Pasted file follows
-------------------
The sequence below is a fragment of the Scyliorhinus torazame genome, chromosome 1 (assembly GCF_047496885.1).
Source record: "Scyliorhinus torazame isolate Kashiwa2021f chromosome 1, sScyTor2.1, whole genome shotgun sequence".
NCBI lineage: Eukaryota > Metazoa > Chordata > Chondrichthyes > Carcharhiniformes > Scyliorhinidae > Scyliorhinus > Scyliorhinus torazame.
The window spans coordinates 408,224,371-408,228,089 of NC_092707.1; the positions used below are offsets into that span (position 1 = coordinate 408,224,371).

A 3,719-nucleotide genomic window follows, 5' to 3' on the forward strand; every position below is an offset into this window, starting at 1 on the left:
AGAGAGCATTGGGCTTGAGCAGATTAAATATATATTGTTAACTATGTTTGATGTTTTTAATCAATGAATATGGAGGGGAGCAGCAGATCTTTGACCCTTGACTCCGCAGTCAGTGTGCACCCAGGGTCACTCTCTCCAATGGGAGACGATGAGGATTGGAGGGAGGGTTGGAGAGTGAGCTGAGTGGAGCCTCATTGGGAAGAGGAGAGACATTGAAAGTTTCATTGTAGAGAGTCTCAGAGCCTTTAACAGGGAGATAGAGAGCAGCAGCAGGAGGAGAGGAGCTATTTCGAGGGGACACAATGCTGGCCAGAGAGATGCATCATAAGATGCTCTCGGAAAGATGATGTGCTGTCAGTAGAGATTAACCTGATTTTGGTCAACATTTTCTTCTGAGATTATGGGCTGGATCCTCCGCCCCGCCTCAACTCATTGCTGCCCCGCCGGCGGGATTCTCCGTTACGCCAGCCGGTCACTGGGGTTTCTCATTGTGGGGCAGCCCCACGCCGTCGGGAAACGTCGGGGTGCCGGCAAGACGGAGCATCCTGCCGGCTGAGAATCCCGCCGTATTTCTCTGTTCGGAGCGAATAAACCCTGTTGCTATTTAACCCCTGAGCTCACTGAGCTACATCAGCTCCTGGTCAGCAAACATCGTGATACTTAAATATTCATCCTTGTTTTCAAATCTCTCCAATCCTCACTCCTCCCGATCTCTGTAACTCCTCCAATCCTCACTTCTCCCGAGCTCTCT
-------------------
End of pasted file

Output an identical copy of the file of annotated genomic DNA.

The sequence below is a fragment of the Scyliorhinus torazame genome, chromosome 1 (assembly GCF_047496885.1).
Source record: "Scyliorhinus torazame isolate Kashiwa2021f chromosome 1, sScyTor2.1, whole genome shotgun sequence".
NCBI lineage: Eukaryota > Metazoa > Chordata > Chondrichthyes > Carcharhiniformes > Scyliorhinidae > Scyliorhinus > Scyliorhinus torazame.
The window spans coordinates 408,224,371-408,228,089 of NC_092707.1; the positions used below are offsets into that span (position 1 = coordinate 408,224,371).

A 3,719-nucleotide genomic window follows, 5' to 3' on the forward strand; every position below is an offset into this window, starting at 1 on the left:
AGAGAGCATTGGGCTTGAGCAGATTAAATATATATTGTTAACTATGTTTGATGTTTTTAATCAATGAATATGGAGGGGAGCAGCAGATCTTTGACCCTTGACTCCGCAGTCAGTGTGCACCCAGGGTCACTCTCTCCAATGGGAGACGATGAGGATTGGAGGGAGGGTTGGAGAGTGAGCTGAGTGGAGCCTCATTGGGAAGAGGAGAGACATTGAAAGTTTCATTGTAGAGAGTCTCAGAGCCTTTAACAGGGAGATAGAGAGCAGCAGCAGGAGGAGAGGAGCTATTTCGAGGGGACACAATGCTGGCCAGAGAGATGCATCATAAGATGCTCTCGGAAAGATGATGTGCTGTCAGTAGAGATTAACCTGATTTTGGTCAACATTTTCTTCTGAGATTATGGGCTGGATCCTCCGCCCCGCCTCAACTCATTGCTGCCCCGCCGGCGGGATTCTCCGTTACGCCAGCCGGTCACTGGGGTTTCTCATTGTGGGGCAGCCCCACGCCGTCGGGAAACGTCGGGGTGCCGGCAAGACGGAGCATCCTGCCGGCTGAGAATCCCGCCGTATTTCTCTGTTCGGAGCGAATAAACCCTGTTGCTATTTAACCCCTGAGCTCACTGAGCTACATCAGCTCCTGGTCAGCAAACATCGTGATACTTAAATATTCATCCTTGTTTTCAAATCTCTCCAATCCTCACTCCTCCCGATCTCTGTAACTCCTCCAATCCTCACTTCTCCCGAGCTCTCT